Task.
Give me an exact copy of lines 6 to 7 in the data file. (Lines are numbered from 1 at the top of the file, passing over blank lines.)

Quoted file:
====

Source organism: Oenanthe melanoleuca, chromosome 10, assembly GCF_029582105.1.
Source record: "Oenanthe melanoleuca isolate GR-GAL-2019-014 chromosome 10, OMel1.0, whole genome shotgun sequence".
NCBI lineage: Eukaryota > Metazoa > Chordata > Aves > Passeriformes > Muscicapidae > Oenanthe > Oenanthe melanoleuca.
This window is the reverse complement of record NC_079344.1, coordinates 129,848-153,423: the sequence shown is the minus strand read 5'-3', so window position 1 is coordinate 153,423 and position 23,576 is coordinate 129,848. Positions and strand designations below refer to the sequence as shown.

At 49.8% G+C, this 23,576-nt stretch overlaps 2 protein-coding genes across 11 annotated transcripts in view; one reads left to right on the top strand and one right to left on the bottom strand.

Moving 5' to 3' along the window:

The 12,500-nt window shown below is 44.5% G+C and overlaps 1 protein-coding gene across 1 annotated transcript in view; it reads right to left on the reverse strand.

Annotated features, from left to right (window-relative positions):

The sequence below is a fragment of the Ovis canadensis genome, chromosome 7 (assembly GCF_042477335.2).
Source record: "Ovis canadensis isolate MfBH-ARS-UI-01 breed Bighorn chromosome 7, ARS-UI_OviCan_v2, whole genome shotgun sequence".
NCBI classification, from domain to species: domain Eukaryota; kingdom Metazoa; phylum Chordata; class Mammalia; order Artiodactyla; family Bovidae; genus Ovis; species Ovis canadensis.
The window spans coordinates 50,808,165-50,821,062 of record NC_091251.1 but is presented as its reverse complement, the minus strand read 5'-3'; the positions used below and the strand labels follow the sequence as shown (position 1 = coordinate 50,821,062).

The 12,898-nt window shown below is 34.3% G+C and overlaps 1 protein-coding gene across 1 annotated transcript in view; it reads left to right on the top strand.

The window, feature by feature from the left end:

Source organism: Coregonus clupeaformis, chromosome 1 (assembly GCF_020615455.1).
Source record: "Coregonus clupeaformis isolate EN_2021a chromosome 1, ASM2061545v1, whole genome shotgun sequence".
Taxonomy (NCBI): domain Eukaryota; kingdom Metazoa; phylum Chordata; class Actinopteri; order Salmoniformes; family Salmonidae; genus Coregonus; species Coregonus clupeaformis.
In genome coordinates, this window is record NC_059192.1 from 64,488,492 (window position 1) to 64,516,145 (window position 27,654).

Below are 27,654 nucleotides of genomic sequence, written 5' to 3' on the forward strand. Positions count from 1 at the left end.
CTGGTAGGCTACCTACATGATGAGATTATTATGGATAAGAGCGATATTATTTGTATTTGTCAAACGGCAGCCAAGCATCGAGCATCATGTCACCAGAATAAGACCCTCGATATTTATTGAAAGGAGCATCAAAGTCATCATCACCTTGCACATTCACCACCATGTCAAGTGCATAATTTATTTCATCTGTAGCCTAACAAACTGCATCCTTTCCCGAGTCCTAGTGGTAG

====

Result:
Moving 5' to 3' along the window:

The 12,500-nt window shown below is 44.5% G+C and overlaps 1 protein-coding gene across 1 annotated transcript in view; it reads right to left on the reverse strand.